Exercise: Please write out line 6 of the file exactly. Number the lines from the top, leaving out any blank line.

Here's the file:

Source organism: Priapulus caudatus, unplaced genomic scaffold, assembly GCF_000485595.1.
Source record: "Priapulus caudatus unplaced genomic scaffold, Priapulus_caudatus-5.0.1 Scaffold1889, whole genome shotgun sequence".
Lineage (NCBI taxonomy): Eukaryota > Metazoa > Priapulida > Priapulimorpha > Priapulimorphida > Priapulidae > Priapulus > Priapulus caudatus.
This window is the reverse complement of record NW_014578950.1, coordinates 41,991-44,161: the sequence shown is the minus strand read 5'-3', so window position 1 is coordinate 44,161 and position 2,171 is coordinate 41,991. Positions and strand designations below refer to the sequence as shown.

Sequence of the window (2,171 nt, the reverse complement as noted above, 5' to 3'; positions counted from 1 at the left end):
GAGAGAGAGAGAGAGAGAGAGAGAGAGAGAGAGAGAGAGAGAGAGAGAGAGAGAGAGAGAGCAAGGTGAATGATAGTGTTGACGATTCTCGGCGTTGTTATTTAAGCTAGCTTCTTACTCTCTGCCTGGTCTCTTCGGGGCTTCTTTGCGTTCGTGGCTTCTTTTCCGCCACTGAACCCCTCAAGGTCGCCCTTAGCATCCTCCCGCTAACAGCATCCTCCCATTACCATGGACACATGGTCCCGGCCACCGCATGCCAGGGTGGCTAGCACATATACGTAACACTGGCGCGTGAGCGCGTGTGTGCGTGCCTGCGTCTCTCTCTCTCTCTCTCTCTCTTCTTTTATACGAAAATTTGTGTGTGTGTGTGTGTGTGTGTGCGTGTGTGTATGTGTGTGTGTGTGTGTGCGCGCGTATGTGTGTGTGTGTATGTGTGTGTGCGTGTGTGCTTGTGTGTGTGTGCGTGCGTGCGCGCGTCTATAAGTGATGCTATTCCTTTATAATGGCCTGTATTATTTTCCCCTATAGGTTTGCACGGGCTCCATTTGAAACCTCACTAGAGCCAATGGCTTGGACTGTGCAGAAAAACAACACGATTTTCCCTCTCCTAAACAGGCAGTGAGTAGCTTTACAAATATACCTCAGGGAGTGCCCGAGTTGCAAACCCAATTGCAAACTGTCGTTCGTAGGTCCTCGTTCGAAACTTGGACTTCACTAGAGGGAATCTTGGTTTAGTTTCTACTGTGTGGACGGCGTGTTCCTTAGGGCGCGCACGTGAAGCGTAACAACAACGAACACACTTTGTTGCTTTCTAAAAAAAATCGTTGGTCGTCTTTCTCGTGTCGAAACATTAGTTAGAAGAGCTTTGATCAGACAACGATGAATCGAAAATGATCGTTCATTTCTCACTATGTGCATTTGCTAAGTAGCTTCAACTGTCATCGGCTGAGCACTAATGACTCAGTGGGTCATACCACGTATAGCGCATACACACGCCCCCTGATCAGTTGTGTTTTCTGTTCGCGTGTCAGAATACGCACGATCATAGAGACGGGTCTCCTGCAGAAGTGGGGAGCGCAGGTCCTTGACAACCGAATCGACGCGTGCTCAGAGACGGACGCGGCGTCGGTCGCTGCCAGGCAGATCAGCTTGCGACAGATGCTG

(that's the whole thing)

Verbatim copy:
GAGAGAGAGAGAGAGAGAGAGAGAGAGAGAGAGAGAGAGAGAGAGAGAGAGAGAGAGAGAGCAAGGTGAATGATAGTGTTGACGATTCTCGGCGTTGTTATTTAAGCTAGCTTCTTACTCTCTGCCTGGTCTCTTCGGGGCTTCTTTGCGTTCGTGGCTTCTTTTCCGCCACTGAACCCCTCAAGGTCGCCCTTAGCATCCTCCCGCTAACAGCATCCTCCCATTACCATGGACACATGGTCCCGGCCACCGCATGCCAGGGTGGCTAGCACATATACGTAACACTGGCGCGTGAGCGCGTGTGTGCGTGCCTGCGTCTCTCTCTCTCTCTCTCTCTCTTCTTTTATACGAAAATTTGTGTGTGTGTGTGTGTGTGTGTGCGTGTGTGTATGTGTGTGTGTGTGTGTGCGCGCGTATGTGTGTGTGTGTATGTGTGTGTGCGTGTGTGCTTGTGTGTGTGTGCGTGCGTGCGCGCGTCTATAAGTGATGCTATTCCTTTATAATGGCCTGTATTATTTTCCCCTATAGGTTTGCACGGGCTCCATTTGAAACCTCACTAGAGCCAATGGCTTGGACTGTGCAGAAAAACAACACGATTTTCCCTCTCCTAAACAGGCAGTGAGTAGCTTTACAAATATACCTCAGGGAGTGCCCGAGTTGCAAACCCAATTGCAAACTGTCGTTCGTAGGTCCTCGTTCGAAACTTGGACTTCACTAGAGGGAATCTTGGTTTAGTTTCTACTGTGTGGACGGCGTGTTCCTTAGGGCGCGCACGTGAAGCGTAACAACAACGAACACACTTTGTTGCTTTCTAAAAAAAATCGTTGGTCGTCTTTCTCGTGTCGAAACATTAGTTAGAAGAGCTTTGATCAGACAACGATGAATCGAAAATGATCGTTCATTTCTCACTATGTGCATTTGCTAAGTAGCTTCAACTGTCATCGGCTGAGCACTAATGACTCAGTGGGTCATACCACGTATAGCGCATACACACGCCCCCTGATCAGTTGTGTTTTCTGTTCGCGTGTCAGAATACGCACGATCATAGAGACGGGTCTCCTGCAGAAGTGGGGAGCGCAGGTCCTTGACAACCGAATCGACGCGTGCTCAGAGACGGACGCGGCGTCGGTCGCTGCCAGGCAGATCAGCTTGCGACAGATGCTG